Ask the ISU Extension Garden Experts: Turfgrass, Dividing Bee Balm, Planting Strawberries and Woodland Wildflowers for the Home
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Is there any turfgrass that grows well in shade?
A key to successfully growing grass in shady areas is to select the proper turfgrass species for the site. Kentucky bluegrass is the most widely grown turfgrass in Iowa. However, most Kentucky bluegrass varieties do not perform well in shady areas. The fine-leaf fescues (creeping red fescue, hard fescue, chewings fescue, etc.) are the most shade tolerant of the cool-season turfgrasses. When attempting to establish grass in a shady area, select a grass seed mix that contains a high percentage (75 percent or more) of the fine-leaf fescues. Late summer (mid-August to early September) and April are the best times to establish grass in shady areas.
When is the best time to divide bee balm?
Bee balm (Monarda species) spreads rapidly via underground stems or stolons. In addition, the center of the plant often dies out within a few years. To control their spread and rejuvenate plants, it’s advisable to dig and divide bee balms every two to three years. Early spring is the best time to dig and divide bee balms. Dig up the plants as soon as they emerge from the ground. Divide the clump into sections with a sharp knife. Each section should have several shoots and a good root system. Replant the divisions immediately.
What is a good planting site for strawberries?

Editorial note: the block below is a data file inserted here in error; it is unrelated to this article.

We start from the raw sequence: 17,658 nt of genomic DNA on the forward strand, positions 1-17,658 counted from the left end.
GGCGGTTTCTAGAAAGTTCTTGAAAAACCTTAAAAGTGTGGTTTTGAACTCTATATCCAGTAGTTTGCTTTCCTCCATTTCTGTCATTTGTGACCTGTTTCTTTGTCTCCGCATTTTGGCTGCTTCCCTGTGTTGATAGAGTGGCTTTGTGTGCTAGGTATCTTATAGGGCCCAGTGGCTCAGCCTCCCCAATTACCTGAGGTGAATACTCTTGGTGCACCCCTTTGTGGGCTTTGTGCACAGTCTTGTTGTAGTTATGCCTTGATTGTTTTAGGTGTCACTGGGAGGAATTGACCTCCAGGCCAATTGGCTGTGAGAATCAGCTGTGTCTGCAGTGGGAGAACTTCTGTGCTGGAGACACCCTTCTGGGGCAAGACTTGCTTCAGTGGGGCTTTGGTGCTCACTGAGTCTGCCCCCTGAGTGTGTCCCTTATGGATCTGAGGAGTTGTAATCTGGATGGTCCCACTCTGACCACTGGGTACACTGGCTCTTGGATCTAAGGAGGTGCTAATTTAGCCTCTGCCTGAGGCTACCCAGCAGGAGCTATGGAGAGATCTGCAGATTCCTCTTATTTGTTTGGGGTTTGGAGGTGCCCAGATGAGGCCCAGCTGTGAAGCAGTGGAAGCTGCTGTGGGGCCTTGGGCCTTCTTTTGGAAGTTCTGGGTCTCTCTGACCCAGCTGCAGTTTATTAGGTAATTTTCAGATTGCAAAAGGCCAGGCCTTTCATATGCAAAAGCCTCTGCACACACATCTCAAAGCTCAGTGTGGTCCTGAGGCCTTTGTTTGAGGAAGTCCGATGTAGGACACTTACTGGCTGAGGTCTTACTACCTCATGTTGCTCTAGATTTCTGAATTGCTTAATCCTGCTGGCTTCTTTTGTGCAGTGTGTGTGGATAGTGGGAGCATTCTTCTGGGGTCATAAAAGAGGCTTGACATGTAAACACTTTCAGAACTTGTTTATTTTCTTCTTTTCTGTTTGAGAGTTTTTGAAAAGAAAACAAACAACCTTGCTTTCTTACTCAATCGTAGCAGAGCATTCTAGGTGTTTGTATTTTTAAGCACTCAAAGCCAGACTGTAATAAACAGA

When selecting a planting site for strawberries, choose an area that receives full sun and has well-drained soil. Planting sites should receive at least six hours of direct sunlight per day. Leaf and root diseases are often problems in poorly drained, wet soils. Do not plant in areas that are heavily infested with perennial weeds. Perennial weeds, such as quackgrass, are extremely difficult to control in strawberry plantings. Also, avoid sites where strawberries, tomatoes, potatoes and peppers have been grown in the last two years to prevent possible root disease problems.
Are there spring-flowering woodland wildflowers that perform well in the home landscape?
Spring-flowering woodland wildflowers that are attractive additions to shady areas in the home landscape include wild columbine (Aquilegia canadensis), Jack-in-the-pulpit (Arisaema triphyllum), Dutchman’s breeches (Dicentra cucullaria), Virginia bluebells (Mertensia virginica), woodland phlox (Phlox divaricata) and bloodroot (Sanguinaria canadensis).
Richard Jauron, Horticulture, (515) 294-1871, firstname.lastname@example.org
Christopher Weishaar, Extension Communications and External Relations, (515) 294-1327, email@example.com